Meadow Soprano Was the Blueprint for Liberal Millennial Daughters of Conservative Dads
I began watching The Sopranos for the first time just before the pandemic. As we entered lockdown, throwing on an episode while eating dinner became a ritual with my partner — weeknights with our favorite Italian American, panic-addled mob boss; his motley gang of Christopher Columbus-loving soldiers; and his dysfunctional upper middle class family.
By season 2, I would not have been surprised if my boyfriend had developed bruises from all the times I slapped his thigh and said, "Oh my God, Tony is my dad."
To be clear, my dad is not a mob boss. But he is an Italian American man, a Baby Boomer, and a hardline conservative who, like Tony Soprano (the late James Gandolfini), believes that American society is in decay. On October 1, HBO will premiere The Many Saints of Newark, the prequel to its seminal series, which will tell the story not only of how Tony became the leader of one of the most powerful crime families in the Tri-State area, but how his adolescence informed conservative beliefs — beliefs that would eventually become a central tension between him and his daughter, Meadow.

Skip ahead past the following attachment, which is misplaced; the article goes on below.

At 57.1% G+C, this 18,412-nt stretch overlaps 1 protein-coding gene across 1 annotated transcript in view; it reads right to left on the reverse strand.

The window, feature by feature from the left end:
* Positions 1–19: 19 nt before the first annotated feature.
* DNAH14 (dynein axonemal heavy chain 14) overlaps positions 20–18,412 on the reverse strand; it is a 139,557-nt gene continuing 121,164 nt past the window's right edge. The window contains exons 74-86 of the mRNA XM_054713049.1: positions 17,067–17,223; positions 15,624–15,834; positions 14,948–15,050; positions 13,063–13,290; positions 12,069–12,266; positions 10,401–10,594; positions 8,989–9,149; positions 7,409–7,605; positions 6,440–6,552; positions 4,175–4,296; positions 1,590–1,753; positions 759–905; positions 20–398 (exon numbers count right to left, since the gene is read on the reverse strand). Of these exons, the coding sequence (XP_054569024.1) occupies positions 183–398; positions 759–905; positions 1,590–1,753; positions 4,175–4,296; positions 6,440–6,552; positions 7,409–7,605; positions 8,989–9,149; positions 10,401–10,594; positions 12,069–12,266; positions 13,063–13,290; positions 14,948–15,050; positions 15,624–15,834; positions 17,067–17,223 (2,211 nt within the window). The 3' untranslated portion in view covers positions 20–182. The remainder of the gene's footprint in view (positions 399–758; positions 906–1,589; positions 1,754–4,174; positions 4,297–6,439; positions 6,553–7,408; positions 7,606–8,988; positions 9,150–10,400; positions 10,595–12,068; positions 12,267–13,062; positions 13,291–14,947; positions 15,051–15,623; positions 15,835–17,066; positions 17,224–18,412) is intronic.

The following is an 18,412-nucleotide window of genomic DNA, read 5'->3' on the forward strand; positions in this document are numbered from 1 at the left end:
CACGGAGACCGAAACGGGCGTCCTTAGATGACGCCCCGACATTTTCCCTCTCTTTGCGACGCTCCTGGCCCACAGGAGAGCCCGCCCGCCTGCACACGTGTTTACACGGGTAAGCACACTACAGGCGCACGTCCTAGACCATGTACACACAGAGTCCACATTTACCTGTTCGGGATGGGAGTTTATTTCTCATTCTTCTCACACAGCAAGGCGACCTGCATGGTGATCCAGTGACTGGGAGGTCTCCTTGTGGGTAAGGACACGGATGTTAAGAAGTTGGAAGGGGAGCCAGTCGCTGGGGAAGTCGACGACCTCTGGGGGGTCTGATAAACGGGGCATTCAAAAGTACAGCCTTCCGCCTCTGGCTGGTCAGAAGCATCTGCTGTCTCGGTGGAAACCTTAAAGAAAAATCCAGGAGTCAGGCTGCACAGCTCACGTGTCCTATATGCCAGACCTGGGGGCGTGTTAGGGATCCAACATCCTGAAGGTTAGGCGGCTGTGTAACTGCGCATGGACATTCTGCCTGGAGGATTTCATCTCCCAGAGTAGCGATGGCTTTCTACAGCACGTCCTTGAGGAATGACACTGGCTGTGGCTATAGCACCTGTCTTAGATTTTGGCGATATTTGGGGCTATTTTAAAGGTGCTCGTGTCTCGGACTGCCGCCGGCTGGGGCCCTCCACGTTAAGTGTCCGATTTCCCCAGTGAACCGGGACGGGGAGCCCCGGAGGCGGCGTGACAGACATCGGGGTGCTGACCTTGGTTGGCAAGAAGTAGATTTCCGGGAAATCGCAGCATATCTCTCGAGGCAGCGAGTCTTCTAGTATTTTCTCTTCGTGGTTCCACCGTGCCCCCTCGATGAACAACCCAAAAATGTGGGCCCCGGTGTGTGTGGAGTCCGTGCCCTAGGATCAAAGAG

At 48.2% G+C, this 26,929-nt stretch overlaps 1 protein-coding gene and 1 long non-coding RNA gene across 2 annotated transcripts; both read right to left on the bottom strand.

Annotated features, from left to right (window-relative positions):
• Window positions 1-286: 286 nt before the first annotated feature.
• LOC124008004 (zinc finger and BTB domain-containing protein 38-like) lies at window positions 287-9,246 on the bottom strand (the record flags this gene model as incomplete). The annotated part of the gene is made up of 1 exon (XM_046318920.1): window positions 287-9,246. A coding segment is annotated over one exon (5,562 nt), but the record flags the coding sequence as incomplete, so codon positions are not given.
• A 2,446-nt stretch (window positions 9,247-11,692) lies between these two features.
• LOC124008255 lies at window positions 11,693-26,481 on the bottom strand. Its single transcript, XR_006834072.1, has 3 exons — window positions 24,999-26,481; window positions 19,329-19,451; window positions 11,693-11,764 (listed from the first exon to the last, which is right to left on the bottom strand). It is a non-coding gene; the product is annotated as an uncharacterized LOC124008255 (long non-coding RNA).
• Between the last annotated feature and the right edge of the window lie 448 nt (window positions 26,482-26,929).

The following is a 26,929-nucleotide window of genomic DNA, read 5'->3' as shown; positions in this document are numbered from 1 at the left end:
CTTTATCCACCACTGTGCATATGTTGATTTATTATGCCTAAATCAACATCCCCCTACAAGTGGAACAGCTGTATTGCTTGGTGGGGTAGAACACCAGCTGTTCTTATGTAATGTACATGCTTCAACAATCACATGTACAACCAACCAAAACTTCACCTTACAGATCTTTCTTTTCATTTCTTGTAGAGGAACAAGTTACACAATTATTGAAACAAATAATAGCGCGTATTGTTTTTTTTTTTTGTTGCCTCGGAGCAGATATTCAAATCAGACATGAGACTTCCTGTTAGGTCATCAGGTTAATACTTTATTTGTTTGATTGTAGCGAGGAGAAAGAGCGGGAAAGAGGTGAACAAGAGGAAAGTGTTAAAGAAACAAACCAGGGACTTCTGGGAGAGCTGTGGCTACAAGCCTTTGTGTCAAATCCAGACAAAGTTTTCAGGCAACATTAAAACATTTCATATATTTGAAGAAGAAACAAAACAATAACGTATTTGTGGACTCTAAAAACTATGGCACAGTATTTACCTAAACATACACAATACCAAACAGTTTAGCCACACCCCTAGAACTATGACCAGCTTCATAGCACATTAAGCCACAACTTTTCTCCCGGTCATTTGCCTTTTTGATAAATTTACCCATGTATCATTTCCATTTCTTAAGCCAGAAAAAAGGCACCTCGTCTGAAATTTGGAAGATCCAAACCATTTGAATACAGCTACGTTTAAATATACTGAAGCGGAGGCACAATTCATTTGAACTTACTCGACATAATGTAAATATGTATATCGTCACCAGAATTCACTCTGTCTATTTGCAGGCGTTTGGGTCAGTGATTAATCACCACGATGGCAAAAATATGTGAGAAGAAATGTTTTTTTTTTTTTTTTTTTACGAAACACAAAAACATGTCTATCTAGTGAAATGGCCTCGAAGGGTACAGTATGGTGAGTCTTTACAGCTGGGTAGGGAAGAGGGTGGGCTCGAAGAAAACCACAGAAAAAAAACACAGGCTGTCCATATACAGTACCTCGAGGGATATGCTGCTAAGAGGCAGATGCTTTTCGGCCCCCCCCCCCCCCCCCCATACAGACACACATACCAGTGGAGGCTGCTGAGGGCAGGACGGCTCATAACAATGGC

Meadow Soprano is the original Liberal Millennial Daughter of a Conservative Man archetype. I'm not saying that rebelling against ones parents by championing progressive causes is new by any stretch of the imagination. (I am aware of, say, hippies.) But there's a familiar flavor to the dynamic between Meadow and Tony that many progressive children of conservatives will recognize today. You see it in the way Tony is at once doting and dismissive, seemingly disappointed in Meadow's choices, but confident — as all conservative parents seem to be — that Meadow will eventually come around to his world view. Watching Meadow deploy statistics to support an argument, for example, only for her dad to reject her words because of her age or gender or his distaste for "the elite" is so relatable that I found it almost impossible to watch at times.